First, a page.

Scottish Crime and Drug Enforcement Agency
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|Scottish Crime and Drug Enforcement Agency|
|Logo of the Scottish Crime and Drug Enforcement Agency.|
|Superseding agency||Police Scotland|
|Legal personality||Governmental: Government agency|
|Map of Scottish Crime and Drug Enforcement Agency's jurisdiction.|
|Agency executive||Gordon Meldrum, Director|
The Scottish Drug Enforcement Agency (SDEA) was established on 1 April 2001, becoming the SCDEA in 2006 and was incorporated into Police Scotland on 1 April 2013. The Police, Public Order and Criminal Justice (Scotland) Act 2006 put the SDEA on a statutory footing and renamed it as the Scottish Crime and Drug Enforcement Agency, funded through the Scottish Police Services Authority.
Despite its title, it was formally not a police agency but a police force, whose officers are constables having the same powers as their territorial counterparts. It worked alongside other Scottish police forces and was answerable to the Scottish Government through the Scottish Police Services Authority. The Director of the agency was responsible to Scottish Ministers and the Scottish Parliament for financial and administrative matters. Some functions were shared with the Home Office Serious Organised Crime Agency (SOCA), but SOCA required permission from the SCDEA or the Lord Advocate to conduct certain operations.
An Act of the Scottish Parliament, the Police and Fire Reform (Scotland) Act 2012, created a single Police Service of Scotland – to be known as Police Scotland – with effect from 1 April 2013. This merged the eight regional police forces in Scotland, together with the Scottish Crime and Drug Enforcement Agency, into a single service covering the whole of Scotland. Police Scotland has its headquarters at the Scottish Police College at Tulliallan in Fife.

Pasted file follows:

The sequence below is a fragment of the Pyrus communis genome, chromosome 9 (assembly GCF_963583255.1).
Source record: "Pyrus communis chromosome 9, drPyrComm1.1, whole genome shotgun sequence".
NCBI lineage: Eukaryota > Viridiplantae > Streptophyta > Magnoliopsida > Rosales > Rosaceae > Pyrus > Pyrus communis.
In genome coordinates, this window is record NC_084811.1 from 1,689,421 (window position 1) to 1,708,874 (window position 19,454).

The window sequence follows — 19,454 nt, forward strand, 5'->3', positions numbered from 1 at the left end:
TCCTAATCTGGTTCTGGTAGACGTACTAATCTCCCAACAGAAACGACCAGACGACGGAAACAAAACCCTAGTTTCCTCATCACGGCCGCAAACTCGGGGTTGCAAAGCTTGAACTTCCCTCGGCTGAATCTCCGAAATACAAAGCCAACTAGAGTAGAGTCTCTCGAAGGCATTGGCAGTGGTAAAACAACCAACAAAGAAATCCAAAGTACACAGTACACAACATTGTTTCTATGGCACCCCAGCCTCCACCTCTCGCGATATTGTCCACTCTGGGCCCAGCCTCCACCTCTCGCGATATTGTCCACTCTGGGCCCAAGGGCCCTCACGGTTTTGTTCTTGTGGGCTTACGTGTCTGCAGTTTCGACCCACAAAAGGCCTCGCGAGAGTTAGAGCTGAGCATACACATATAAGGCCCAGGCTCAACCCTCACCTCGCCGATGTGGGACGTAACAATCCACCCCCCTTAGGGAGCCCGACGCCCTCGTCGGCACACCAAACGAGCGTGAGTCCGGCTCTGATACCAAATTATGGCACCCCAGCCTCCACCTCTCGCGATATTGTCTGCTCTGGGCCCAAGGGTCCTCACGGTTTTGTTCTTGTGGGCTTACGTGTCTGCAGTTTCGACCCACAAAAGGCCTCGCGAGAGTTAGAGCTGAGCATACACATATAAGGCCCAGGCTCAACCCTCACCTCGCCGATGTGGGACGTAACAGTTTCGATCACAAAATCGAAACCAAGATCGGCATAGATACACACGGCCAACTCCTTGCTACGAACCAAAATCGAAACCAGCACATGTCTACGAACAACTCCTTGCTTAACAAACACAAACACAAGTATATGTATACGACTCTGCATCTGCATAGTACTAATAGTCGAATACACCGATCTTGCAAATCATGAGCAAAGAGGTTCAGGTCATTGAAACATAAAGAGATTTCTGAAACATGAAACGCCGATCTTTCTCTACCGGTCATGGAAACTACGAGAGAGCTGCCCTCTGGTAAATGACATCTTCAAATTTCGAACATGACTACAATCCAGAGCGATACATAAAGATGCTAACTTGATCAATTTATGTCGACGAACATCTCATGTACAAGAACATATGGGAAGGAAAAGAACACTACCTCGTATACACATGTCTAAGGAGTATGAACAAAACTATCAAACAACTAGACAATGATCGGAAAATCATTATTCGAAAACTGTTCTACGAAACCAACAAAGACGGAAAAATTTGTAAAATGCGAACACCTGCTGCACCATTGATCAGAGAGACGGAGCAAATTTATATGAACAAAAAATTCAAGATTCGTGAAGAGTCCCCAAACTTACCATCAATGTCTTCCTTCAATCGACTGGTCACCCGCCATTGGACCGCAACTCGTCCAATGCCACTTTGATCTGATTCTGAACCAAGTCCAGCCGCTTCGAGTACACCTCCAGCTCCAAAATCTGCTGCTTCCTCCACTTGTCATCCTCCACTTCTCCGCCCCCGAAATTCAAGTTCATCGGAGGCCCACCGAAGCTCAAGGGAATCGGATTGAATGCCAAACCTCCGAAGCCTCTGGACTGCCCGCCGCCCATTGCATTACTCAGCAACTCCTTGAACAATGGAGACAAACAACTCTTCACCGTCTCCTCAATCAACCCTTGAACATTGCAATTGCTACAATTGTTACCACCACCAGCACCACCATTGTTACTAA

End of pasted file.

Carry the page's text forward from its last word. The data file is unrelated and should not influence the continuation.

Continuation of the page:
The SCDEA was headed by a Director General and Deputy Director General, who as members of the Association of Chief Police Officers in Scotland formed the core of the Policy Group (the Executive of the SCDEA.)
The SCDEA had created several units and officials responsible for expanding its role in preventing serious crime in Scotland:
- Drugs Strategy Unit
- Scottish Money Laundering Unit
- Scottish Witness Protection Unit
- e-crime Unit (Scotland)
- Crown Office and Procurator Fiscal Service
- Serious Organised Crime Agency
- HM Revenue and Customs
- Police Intelligence
- "Police and fire service merger 'would save £1.7bn'". stv.tv. 17 January 2012. Retrieved 19 January 2012.
- Scottish Crime and Drug Enforcement Agency
- Association of Chief Police Officers in Scotland
- Policy Memorandum explaining future changes